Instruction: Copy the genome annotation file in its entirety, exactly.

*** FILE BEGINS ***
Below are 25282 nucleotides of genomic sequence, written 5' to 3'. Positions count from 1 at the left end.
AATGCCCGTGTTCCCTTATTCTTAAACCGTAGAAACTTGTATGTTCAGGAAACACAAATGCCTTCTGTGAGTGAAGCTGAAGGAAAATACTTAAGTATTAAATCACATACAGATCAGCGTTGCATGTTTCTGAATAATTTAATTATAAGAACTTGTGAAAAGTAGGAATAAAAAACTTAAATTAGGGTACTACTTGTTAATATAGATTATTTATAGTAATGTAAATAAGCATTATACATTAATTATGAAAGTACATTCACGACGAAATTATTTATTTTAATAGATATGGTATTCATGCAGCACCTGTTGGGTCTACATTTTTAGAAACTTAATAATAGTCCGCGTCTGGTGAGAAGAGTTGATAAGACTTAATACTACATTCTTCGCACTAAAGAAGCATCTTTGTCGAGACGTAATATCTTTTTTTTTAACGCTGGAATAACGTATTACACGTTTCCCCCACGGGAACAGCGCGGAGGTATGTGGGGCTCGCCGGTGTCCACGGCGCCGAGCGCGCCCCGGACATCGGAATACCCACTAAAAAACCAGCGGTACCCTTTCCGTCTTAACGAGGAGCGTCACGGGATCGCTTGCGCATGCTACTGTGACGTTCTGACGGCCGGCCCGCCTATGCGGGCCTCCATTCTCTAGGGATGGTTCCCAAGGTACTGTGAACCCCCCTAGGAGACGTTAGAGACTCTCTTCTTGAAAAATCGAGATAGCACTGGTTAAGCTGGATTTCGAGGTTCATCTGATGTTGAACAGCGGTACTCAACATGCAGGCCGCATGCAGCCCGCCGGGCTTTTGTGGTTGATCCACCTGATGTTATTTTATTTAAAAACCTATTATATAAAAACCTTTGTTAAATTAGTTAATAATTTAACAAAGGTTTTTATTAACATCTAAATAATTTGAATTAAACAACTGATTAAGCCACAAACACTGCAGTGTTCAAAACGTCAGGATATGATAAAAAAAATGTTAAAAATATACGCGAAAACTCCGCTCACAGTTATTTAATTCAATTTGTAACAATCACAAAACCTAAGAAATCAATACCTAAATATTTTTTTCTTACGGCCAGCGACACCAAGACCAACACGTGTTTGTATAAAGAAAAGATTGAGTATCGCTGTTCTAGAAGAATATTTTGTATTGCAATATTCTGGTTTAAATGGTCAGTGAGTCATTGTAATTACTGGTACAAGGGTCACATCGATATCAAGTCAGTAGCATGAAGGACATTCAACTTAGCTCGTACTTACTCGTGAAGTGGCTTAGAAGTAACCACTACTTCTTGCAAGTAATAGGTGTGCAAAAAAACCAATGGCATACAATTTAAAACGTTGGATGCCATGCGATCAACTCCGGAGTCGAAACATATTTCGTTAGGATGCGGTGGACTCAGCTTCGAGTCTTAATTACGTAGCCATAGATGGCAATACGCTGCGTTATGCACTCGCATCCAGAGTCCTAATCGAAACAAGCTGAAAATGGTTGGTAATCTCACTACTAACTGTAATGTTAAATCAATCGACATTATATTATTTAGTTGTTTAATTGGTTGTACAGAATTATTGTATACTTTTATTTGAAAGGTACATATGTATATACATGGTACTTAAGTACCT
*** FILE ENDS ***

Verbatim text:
Below are 25282 nucleotides of genomic sequence, written 5' to 3'. Positions count from 1 at the left end.
AATGCCCGTGTTCCCTTATTCTTAAACCGTAGAAACTTGTATGTTCAGGAAACACAAATGCCTTCTGTGAGTGAAGCTGAAGGAAAATACTTAAGTATTAAATCACATACAGATCAGCGTTGCATGTTTCTGAATAATTTAATTATAAGAACTTGTGAAAAGTAGGAATAAAAAACTTAAATTAGGGTACTACTTGTTAATATAGATTATTTATAGTAATGTAAATAAGCATTATACATTAATTATGAAAGTACATTCACGACGAAATTATTTATTTTAATAGATATGGTATTCATGCAGCACCTGTTGGGTCTACATTTTTAGAAACTTAATAATAGTCCGCGTCTGGTGAGAAGAGTTGATAAGACTTAATACTACATTCTTCGCACTAAAGAAGCATCTTTGTCGAGACGTAATATCTTTTTTTTTAACGCTGGAATAACGTATTACACGTTTCCCCCACGGGAACAGCGCGGAGGTATGTGGGGCTCGCCGGTGTCCACGGCGCCGAGCGCGCCCCGGACATCGGAATACCCACTAAAAAACCAGCGGTACCCTTTCCGTCTTAACGAGGAGCGTCACGGGATCGCTTGCGCATGCTACTGTGACGTTCTGACGGCCGGCCCGCCTATGCGGGCCTCCATTCTCTAGGGATGGTTCCCAAGGTACTGTGAACCCCCCTAGGAGACGTTAGAGACTCTCTTCTTGAAAAATCGAGATAGCACTGGTTAAGCTGGATTTCGAGGTTCATCTGATGTTGAACAGCGGTACTCAACATGCAGGCCGCATGCAGCCCGCCGGGCTTTTGTGGTTGATCCACCTGATGTTATTTTATTTAAAAACCTATTATATAAAAACCTTTGTTAAATTAGTTAATAATTTAACAAAGGTTTTTATTAACATCTAAATAATTTGAATTAAACAACTGATTAAGCCACAAACACTGCAGTGTTCAAAACGTCAGGATATGATAAAAAAAATGTTAAAAATATACGCGAAAACTCCGCTCACAGTTATTTAATTCAATTTGTAACAATCACAAAACCTAAGAAATCAATACCTAAATATTTTTTTCTTACGGCCAGCGACACCAAGACCAACACGTGTTTGTATAAAGAAAAGATTGAGTATCGCTGTTCTAGAAGAATATTTTGTATTGCAATATTCTGGTTTAAATGGTCAGTGAGTCATTGTAATTACTGGTACAAGGGTCACATCGATATCAAGTCAGTAGCATGAAGGACATTCAACTTAGCTCGTACTTACTCGTGAAGTGGCTTAGAAGTAACCACTACTTCTTGCAAGTAATAGGTGTGCAAAAAAACCAATGGCATACAATTTAAAACGTTGGATGCCATGCGATCAACTCCGGAGTCGAAACATATTTCGTTAGGATGCGGTGGACTCAGCTTCGAGTCTTAATTACGTAGCCATAGATGGCAATACGCTGCGTTATGCACTCGCATCCAGAGTCCTAATCGAAACAAGCTGAAAATGGTTGGTAATCTCACTACTAACTGTAATGTTAAATCAATCGACATTATATTATTTAGTTGTTTAATTGGTTGTACAGAATTATTGTATACTTTTATTTGAAAGGTACATATGTATATACATGGTACTTAAGTACCT